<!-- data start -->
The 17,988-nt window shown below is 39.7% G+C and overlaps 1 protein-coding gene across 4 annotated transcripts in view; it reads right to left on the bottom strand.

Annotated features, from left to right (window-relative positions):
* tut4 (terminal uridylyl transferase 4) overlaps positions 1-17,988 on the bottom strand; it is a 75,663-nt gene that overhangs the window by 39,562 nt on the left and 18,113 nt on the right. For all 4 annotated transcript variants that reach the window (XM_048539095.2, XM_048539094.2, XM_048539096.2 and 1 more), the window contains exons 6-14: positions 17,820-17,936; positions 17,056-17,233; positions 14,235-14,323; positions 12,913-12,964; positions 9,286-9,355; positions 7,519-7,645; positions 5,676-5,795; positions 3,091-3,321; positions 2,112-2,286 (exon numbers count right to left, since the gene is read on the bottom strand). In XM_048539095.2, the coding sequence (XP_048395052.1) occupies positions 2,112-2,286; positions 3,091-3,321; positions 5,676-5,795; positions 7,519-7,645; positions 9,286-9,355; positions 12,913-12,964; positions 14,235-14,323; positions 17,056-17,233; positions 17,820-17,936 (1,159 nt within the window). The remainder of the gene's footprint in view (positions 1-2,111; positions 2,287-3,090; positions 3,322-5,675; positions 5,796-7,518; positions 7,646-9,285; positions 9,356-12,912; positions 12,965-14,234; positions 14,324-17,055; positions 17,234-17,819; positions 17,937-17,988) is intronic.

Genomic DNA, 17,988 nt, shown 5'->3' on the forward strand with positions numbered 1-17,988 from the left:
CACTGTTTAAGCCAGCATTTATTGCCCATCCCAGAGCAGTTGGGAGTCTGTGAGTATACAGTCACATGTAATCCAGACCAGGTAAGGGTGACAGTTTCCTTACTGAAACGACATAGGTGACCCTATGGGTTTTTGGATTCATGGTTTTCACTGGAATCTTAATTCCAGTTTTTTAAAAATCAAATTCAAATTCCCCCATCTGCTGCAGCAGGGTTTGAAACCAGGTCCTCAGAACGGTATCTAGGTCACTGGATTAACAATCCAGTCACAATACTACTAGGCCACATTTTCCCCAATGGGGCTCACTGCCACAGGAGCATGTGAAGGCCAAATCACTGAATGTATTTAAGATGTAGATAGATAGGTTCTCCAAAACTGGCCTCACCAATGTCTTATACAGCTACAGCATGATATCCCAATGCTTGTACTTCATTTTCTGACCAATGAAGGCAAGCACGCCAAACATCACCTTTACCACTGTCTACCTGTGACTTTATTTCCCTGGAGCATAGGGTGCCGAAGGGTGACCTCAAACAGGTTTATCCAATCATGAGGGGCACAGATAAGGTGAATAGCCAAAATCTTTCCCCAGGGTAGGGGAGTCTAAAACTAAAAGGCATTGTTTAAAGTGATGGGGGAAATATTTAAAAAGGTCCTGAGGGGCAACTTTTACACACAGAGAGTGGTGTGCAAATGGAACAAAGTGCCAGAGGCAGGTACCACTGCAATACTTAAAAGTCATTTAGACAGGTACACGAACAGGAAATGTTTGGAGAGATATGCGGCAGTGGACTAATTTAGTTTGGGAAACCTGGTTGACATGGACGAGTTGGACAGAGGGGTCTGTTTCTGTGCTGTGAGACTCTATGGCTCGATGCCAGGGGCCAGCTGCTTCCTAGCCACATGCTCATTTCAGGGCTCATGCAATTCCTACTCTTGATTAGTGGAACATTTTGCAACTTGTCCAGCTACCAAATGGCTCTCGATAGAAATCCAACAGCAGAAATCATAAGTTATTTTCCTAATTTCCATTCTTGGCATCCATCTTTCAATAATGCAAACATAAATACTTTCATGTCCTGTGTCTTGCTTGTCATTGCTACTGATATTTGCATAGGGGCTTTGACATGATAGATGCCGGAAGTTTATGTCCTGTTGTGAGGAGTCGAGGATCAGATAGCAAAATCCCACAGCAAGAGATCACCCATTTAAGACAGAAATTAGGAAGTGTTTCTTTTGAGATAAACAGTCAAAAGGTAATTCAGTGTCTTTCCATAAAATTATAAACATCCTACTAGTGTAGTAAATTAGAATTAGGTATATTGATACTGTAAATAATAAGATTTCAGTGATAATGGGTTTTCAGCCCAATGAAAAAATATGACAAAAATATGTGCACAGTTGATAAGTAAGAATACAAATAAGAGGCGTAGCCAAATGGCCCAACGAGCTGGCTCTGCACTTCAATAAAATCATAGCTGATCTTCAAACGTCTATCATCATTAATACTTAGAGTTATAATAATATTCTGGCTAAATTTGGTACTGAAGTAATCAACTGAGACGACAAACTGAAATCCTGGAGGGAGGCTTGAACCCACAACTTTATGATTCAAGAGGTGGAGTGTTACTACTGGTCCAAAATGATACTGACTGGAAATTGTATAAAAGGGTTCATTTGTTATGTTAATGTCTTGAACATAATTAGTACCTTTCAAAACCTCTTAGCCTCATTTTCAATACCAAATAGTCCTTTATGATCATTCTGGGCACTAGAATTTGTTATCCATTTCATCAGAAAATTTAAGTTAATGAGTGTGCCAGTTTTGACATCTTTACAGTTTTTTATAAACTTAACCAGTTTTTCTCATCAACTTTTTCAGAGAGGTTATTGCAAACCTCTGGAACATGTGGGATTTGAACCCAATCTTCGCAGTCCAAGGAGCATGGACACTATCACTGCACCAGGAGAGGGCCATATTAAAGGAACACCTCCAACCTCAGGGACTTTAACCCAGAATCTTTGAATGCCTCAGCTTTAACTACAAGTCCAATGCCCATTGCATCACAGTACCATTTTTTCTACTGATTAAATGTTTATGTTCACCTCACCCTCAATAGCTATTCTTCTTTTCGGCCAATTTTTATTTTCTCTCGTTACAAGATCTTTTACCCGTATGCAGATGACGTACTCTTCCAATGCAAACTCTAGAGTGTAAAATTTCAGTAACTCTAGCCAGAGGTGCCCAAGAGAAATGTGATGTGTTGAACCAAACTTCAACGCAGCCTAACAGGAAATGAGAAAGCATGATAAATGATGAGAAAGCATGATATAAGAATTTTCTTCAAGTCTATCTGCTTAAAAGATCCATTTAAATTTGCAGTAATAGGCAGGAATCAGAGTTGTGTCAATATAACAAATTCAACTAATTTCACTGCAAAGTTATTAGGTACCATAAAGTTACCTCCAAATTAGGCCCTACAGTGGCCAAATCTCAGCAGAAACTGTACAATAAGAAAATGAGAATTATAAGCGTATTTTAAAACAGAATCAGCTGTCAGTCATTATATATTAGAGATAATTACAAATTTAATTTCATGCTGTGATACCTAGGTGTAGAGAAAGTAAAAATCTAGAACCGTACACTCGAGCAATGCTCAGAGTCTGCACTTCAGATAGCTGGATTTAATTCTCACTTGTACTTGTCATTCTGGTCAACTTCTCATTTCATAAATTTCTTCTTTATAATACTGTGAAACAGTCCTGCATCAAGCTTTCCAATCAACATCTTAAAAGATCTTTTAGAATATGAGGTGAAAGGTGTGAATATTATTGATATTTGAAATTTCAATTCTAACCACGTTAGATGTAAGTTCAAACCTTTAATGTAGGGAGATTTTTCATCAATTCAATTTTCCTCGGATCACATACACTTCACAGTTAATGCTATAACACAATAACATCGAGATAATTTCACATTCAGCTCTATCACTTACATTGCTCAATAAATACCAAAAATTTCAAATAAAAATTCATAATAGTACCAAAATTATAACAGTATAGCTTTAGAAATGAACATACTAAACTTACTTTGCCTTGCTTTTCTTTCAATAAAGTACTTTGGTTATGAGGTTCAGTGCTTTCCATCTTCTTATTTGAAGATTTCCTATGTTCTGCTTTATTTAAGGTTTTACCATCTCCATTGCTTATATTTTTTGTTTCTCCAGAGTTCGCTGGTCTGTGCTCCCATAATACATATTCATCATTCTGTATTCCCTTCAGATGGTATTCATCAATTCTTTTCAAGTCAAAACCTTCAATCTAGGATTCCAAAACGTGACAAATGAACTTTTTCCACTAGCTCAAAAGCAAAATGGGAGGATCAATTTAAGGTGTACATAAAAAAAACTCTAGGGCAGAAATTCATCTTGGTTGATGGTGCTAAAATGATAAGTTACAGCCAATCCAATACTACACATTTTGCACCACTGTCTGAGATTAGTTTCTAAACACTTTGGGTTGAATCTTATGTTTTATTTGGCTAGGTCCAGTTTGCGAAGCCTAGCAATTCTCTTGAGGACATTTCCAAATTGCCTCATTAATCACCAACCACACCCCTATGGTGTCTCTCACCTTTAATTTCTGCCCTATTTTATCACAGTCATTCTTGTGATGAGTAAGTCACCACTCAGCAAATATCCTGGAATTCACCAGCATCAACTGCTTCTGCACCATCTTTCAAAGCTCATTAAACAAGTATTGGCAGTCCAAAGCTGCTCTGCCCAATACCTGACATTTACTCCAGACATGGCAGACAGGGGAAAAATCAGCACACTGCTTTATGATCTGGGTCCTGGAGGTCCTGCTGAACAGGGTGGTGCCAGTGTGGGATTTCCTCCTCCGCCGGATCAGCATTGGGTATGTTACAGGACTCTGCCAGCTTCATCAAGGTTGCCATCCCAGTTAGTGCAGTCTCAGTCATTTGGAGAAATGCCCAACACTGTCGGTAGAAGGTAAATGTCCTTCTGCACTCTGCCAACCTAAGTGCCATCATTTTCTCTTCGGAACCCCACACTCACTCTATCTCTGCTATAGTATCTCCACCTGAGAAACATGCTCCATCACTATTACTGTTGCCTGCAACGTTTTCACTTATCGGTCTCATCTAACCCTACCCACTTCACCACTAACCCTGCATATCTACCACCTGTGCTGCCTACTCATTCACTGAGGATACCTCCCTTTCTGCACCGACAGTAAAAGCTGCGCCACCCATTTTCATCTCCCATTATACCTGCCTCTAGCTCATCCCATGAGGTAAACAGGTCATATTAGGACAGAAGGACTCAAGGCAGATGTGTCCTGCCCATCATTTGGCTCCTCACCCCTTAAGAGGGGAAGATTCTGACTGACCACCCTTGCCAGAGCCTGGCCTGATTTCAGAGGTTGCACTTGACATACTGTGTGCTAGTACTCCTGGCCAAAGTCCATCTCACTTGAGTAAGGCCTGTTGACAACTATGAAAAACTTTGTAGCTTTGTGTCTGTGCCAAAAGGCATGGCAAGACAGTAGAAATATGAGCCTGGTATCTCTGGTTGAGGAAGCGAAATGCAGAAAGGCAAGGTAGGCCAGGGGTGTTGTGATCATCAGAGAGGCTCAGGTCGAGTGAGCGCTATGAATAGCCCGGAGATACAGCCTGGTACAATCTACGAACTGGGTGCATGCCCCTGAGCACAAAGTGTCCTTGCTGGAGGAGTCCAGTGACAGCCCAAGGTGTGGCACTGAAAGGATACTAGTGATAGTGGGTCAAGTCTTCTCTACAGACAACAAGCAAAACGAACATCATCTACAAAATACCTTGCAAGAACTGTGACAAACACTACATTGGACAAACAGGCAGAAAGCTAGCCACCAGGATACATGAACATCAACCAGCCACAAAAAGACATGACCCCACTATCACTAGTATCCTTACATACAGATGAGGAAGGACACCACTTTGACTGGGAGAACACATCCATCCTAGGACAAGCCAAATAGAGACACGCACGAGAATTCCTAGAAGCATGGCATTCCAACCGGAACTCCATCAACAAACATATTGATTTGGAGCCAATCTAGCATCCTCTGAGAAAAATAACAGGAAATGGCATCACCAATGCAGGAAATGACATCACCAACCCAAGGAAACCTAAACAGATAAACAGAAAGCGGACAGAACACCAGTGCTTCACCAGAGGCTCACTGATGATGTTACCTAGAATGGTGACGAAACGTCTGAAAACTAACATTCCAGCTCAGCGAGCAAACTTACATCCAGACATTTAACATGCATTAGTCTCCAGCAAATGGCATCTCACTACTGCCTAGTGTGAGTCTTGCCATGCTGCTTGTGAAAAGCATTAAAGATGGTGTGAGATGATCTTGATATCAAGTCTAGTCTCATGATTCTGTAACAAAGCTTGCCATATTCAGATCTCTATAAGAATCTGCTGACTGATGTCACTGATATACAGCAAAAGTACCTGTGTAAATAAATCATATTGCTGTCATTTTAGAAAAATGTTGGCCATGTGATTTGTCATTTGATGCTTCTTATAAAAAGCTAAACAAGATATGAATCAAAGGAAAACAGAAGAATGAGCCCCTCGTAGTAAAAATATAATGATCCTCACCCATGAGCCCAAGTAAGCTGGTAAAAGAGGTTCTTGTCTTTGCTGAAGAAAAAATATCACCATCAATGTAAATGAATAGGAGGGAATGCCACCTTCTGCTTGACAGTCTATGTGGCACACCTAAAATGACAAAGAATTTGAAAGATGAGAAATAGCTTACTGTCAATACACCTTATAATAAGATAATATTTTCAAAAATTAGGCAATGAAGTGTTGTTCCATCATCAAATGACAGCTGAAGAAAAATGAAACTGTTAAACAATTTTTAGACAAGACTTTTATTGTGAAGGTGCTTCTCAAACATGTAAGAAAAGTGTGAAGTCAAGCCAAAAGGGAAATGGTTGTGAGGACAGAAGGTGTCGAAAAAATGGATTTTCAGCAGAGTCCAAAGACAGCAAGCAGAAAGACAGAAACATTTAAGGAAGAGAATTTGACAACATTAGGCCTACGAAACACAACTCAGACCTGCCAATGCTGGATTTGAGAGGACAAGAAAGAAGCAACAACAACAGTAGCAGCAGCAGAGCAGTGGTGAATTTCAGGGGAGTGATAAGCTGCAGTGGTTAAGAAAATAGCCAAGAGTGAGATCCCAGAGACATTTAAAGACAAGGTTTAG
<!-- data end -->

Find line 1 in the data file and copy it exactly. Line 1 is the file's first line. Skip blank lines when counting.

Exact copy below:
The 17,988-nt window shown below is 39.7% G+C and overlaps 1 protein-coding gene across 4 annotated transcripts in view; it reads right to left on the bottom strand.